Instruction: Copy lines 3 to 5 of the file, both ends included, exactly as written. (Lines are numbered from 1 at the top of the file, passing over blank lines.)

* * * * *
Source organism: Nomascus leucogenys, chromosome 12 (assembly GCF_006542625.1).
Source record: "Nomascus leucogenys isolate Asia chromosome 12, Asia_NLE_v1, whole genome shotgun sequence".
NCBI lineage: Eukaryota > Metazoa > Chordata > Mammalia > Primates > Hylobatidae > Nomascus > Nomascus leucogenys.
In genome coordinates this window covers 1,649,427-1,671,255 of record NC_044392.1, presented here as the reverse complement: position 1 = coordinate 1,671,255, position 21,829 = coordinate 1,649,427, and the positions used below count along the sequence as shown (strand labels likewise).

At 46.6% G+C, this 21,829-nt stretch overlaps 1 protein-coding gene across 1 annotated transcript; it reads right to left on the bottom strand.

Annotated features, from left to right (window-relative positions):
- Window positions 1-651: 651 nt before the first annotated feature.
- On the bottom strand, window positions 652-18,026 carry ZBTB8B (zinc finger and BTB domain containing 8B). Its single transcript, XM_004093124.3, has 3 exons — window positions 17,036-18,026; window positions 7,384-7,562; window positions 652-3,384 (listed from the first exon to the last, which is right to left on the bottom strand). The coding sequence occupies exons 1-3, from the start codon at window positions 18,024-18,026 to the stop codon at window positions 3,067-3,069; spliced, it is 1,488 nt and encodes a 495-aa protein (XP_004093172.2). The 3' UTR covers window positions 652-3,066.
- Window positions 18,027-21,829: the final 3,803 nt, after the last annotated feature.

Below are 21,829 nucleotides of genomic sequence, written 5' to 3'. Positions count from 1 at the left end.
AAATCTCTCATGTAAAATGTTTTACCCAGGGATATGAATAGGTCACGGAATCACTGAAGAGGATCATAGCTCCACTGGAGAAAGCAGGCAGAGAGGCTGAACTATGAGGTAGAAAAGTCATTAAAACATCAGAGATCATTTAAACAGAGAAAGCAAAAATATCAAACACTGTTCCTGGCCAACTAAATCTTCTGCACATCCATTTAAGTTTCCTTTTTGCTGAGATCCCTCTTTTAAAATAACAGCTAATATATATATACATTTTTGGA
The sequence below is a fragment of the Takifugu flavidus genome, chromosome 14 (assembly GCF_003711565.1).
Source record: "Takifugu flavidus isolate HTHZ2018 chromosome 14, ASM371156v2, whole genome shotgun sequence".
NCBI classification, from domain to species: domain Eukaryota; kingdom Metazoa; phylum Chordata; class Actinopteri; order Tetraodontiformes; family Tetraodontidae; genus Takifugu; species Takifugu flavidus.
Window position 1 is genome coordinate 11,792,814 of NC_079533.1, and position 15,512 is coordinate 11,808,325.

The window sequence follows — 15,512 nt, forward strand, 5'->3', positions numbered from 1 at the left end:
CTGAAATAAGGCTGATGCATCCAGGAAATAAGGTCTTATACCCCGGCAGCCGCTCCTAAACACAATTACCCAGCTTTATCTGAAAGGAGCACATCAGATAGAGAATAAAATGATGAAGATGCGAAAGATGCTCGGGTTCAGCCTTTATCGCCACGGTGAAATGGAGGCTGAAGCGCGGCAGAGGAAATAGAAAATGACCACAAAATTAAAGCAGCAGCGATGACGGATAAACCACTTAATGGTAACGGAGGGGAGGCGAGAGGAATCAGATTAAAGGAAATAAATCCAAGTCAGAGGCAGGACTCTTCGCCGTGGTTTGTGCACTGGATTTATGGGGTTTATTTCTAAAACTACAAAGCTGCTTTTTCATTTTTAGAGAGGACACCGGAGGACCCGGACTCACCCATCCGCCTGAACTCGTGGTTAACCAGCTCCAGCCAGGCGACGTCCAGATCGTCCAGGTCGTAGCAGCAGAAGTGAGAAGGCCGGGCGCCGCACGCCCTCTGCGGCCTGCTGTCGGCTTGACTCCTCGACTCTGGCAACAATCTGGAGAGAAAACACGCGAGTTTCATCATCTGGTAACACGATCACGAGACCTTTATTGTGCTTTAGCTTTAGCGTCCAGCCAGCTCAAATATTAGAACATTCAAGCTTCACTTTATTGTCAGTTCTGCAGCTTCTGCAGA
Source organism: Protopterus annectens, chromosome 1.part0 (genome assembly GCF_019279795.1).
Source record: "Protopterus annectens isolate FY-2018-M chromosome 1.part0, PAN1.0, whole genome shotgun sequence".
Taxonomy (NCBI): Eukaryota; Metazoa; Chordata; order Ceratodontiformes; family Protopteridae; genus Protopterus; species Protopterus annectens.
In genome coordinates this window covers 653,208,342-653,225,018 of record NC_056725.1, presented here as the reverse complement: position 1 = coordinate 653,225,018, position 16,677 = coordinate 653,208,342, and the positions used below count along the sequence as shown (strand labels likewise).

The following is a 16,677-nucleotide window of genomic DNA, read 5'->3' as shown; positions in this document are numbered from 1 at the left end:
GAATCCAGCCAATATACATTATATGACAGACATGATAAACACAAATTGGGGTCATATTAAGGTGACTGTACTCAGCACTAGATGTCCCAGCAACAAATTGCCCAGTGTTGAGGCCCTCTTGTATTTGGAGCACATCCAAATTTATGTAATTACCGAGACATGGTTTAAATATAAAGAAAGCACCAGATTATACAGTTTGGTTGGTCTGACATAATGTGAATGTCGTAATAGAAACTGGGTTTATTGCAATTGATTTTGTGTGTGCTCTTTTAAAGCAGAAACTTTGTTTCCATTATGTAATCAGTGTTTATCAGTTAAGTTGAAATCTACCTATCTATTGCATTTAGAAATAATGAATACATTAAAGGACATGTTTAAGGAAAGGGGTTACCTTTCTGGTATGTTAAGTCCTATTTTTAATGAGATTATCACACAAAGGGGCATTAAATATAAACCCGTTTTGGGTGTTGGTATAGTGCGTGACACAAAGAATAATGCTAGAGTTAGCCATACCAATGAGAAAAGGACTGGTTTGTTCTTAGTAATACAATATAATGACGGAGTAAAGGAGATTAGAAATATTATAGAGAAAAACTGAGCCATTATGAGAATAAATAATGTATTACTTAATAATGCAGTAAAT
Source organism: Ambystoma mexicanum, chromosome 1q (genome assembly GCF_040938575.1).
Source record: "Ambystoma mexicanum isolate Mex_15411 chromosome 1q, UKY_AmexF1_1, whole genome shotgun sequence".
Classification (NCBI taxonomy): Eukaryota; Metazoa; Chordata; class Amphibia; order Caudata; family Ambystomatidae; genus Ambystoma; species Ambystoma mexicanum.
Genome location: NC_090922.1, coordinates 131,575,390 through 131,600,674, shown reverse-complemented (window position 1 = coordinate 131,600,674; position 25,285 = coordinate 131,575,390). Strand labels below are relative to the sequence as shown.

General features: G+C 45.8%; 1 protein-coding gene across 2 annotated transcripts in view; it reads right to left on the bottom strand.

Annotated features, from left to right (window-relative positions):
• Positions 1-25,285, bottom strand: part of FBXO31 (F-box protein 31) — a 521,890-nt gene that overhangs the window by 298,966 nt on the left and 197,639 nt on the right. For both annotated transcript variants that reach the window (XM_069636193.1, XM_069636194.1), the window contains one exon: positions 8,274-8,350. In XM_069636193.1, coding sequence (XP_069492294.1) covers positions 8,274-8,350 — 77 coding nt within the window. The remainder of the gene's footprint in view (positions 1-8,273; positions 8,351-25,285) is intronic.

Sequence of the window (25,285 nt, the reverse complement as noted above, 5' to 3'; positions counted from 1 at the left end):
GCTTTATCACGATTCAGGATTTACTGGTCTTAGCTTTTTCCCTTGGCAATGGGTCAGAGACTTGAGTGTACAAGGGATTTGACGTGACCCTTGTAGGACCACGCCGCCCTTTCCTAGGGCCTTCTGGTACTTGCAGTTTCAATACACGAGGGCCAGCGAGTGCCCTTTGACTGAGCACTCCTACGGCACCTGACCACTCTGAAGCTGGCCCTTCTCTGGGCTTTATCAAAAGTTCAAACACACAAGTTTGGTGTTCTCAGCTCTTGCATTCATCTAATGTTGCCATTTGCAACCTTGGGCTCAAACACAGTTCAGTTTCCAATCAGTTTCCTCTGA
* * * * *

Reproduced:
NCBI lineage: Eukaryota > Metazoa > Chordata > Mammalia > Primates > Hylobatidae > Nomascus > Nomascus leucogenys.
In genome coordinates this window covers 1,649,427-1,671,255 of record NC_044392.1, presented here as the reverse complement: position 1 = coordinate 1,671,255, position 21,829 = coordinate 1,649,427, and the positions used below count along the sequence as shown (strand labels likewise).

At 46.6% G+C, this 21,829-nt stretch overlaps 1 protein-coding gene across 1 annotated transcript; it reads right to left on the bottom strand.